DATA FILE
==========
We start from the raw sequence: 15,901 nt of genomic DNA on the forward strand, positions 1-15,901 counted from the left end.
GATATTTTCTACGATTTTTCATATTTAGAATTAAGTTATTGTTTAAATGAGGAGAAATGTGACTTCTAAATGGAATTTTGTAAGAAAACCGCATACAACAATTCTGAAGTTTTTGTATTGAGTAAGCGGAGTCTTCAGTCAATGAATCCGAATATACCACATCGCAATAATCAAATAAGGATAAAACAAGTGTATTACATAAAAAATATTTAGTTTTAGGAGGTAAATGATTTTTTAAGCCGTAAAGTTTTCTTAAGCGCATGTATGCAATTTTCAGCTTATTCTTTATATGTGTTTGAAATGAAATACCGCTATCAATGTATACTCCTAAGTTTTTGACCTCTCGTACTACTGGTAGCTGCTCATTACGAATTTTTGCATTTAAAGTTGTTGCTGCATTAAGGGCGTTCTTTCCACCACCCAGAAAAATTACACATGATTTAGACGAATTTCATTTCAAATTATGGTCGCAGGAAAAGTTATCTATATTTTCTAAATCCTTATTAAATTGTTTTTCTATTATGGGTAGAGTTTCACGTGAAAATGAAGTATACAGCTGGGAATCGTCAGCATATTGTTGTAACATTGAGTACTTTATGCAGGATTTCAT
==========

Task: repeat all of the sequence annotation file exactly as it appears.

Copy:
We start from the raw sequence: 15,901 nt of genomic DNA on the forward strand, positions 1-15,901 counted from the left end.
GATATTTTCTACGATTTTTCATATTTAGAATTAAGTTATTGTTTAAATGAGGAGAAATGTGACTTCTAAATGGAATTTTGTAAGAAAACCGCATACAACAATTCTGAAGTTTTTGTATTGAGTAAGCGGAGTCTTCAGTCAATGAATCCGAATATACCACATCGCAATAATCAAATAAGGATAAAACAAGTGTATTACATAAAAAATATTTAGTTTTAGGAGGTAAATGATTTTTTAAGCCGTAAAGTTTTCTTAAGCGCATGTATGCAATTTTCAGCTTATTCTTTATATGTGTTTGAAATGAAATACCGCTATCAATGTATACTCCTAAGTTTTTGACCTCTCGTACTACTGGTAGCTGCTCATTACGAATTTTTGCATTTAAAGTTGTTGCTGCATTAAGGGCGTTCTTTCCACCACCCAGAAAAATTACACATGATTTAGACGAATTTCATTTCAAATTATGGTCGCAGGAAAAGTTATCTATATTTTCTAAATCCTTATTAAATTGTTTTTCTATTATGGGTAGAGTTTCACGTGAAAATGAAGTATACAGCTGGGAATCGTCAGCATATTGTTGTAACATTGAGTACTTTATGCAGGATTTCAT